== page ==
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The content of these blog posts and pages should be considered general information for educational purposes only. The author will bear no responsibility or liability for any action taken by any person, persons or organisation based on this information.

Thursday, June 14, 2012

How much is too much debt?


Is there such as thing as too much debt?  One person may be comfortable with $5million worth of borrowings yet someone else may be struggling with the $5000 on their credit card. How do we work out how much is the right amount for us?
           
How loans work
There are two things you need when borrowing money, equity and serviceability.  Equity refers to the value of the asset you are borrowing against.  If you are buying a new car, the car is used as insurance against the loan.  The same goes for a house or property.  In the event that you can’t pay your loan, the lender has the right to sell your asset to recover the cost of the loan.
Serviceability is the amount of income you have that you can put towards paying off the loan.  If you have no money coming in, it doesn’t matter how much your assets are worth, you won’t get a loan.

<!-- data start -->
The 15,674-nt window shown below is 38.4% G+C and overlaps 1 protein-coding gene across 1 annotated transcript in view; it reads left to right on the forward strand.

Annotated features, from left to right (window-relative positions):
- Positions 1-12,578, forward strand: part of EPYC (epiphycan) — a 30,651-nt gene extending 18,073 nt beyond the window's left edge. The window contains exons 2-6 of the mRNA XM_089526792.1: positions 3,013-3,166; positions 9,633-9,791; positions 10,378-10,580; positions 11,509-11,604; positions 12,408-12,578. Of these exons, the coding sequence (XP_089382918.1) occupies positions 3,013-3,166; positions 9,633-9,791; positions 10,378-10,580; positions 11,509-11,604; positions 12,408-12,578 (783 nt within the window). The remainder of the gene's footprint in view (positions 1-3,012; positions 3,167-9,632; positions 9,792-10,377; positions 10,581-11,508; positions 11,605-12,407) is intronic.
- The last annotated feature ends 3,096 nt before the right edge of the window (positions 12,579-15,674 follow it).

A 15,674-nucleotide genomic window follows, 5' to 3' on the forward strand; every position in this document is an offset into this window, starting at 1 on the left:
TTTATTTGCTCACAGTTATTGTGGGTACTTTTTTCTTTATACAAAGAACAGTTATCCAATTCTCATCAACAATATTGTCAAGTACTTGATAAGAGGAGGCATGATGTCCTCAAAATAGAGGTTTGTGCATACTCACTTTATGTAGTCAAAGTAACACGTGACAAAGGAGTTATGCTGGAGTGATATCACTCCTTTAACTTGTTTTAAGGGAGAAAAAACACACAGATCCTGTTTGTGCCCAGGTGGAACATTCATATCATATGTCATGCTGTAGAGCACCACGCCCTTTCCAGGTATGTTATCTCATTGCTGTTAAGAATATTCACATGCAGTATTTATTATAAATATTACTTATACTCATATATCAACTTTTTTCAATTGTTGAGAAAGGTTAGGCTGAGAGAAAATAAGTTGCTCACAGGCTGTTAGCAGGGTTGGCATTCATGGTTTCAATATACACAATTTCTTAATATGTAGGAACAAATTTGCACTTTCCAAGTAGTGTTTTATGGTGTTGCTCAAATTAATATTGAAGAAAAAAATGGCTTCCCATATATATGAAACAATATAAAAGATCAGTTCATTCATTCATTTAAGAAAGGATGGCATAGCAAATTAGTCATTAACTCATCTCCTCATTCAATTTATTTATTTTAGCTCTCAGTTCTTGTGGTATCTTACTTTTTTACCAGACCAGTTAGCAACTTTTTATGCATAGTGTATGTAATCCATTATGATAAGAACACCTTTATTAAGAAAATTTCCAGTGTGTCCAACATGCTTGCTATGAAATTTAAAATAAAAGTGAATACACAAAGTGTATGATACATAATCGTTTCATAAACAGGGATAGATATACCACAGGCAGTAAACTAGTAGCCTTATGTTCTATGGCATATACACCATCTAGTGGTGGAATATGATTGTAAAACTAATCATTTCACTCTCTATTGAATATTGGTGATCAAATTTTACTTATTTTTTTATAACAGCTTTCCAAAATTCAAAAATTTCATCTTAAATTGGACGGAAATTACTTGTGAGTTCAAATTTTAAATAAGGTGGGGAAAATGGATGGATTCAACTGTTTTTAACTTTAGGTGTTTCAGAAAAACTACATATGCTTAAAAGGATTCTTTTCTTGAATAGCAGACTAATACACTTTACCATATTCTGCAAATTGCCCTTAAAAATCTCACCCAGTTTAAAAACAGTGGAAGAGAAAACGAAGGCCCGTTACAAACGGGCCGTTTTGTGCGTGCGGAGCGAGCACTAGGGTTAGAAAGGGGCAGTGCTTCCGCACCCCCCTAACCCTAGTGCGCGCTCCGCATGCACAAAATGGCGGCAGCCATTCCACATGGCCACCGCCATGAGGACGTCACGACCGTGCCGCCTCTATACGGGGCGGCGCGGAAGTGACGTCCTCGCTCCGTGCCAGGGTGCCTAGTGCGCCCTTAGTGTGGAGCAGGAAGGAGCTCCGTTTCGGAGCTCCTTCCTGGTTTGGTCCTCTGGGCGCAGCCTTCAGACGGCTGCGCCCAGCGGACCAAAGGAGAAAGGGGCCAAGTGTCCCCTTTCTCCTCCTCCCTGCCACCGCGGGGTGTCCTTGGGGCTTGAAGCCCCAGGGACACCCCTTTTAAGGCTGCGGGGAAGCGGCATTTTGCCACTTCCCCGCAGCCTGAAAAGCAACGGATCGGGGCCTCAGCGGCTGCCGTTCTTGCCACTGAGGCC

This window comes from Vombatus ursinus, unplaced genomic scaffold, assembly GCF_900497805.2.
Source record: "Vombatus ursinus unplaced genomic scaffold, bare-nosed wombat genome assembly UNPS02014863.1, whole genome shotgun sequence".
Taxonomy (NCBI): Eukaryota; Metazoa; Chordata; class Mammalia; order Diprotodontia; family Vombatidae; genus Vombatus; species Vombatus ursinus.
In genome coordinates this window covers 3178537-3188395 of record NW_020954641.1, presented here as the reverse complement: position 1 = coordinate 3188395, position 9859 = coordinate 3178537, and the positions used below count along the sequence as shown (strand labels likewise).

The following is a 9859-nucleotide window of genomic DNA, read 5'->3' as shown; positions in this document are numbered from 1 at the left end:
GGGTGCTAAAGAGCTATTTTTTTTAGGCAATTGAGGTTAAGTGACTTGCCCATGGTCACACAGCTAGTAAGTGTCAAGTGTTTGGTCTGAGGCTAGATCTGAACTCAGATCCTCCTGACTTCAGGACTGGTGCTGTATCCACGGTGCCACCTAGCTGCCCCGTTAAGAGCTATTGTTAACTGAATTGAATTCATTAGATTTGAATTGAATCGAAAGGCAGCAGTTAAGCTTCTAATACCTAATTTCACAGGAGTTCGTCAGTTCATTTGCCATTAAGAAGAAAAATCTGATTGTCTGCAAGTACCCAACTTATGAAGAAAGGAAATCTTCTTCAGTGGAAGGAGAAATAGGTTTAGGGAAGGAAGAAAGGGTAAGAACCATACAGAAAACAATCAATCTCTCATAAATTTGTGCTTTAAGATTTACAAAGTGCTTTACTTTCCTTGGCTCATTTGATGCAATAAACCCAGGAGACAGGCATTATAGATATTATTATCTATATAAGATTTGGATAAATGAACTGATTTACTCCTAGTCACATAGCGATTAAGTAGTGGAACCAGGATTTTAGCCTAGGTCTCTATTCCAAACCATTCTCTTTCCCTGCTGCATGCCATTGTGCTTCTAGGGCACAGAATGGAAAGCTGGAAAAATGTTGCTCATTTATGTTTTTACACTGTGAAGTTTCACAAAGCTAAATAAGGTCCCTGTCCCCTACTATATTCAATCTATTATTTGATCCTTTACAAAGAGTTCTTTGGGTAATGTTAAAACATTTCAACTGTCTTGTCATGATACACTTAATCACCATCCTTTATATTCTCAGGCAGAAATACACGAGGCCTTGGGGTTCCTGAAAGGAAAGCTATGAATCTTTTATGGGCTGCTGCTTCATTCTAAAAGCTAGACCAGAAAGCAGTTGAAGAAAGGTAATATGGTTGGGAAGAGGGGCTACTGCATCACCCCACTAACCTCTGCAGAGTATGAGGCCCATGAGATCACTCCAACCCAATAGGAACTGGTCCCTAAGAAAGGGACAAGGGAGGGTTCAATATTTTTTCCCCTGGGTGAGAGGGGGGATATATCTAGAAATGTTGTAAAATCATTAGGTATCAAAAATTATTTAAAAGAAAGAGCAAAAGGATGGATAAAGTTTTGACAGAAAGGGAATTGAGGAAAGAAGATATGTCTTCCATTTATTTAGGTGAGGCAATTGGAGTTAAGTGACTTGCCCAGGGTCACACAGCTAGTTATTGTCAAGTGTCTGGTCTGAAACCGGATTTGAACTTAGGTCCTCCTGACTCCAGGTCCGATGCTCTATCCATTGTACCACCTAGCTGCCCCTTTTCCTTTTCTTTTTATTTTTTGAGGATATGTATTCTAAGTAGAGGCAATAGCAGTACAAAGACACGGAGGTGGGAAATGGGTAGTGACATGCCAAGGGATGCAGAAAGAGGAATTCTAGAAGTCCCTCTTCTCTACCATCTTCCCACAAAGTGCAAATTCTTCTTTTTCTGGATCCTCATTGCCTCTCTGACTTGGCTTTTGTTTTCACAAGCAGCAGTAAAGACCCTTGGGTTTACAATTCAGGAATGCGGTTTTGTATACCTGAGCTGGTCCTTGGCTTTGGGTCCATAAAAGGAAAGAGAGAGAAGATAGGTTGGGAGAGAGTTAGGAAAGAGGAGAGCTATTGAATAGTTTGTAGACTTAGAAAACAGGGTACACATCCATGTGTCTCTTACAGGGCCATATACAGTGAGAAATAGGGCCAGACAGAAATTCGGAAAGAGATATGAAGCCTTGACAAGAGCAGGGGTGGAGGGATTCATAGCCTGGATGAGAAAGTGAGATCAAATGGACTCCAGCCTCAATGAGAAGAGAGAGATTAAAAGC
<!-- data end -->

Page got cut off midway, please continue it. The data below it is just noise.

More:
When borrowing, a bank may lend you up to 60% of your rural property or 80% of your residential property provided you have serviceability.  But that doesn’t mean that you can afford your loans.  Banks have a formula for determining how much money a person can reasonably live on.  Any surplus is considered for repayments of the loan. 
If you borrow right up to the amount that is offered, you could get into financial trouble if your standard of living requires more than the banks have allowed.  Also, if interest rates rise or you change jobs, move house or have a medical situation, you may find it difficult to repay your loan.

Work out what’s right for you.
Each person is comfortable with different amounts of debt.  If you are borrowing for something that will increase your income, factor this into the equation.  If you are borrowing for something that will be used up quickly, factor in repayments so that you are not still paying for it when it is gone.  If you are looking for a simple formula, a standard rule is not to have your total repayments exceed 25% of your income.  This should give you a good buffer for those emergencies.

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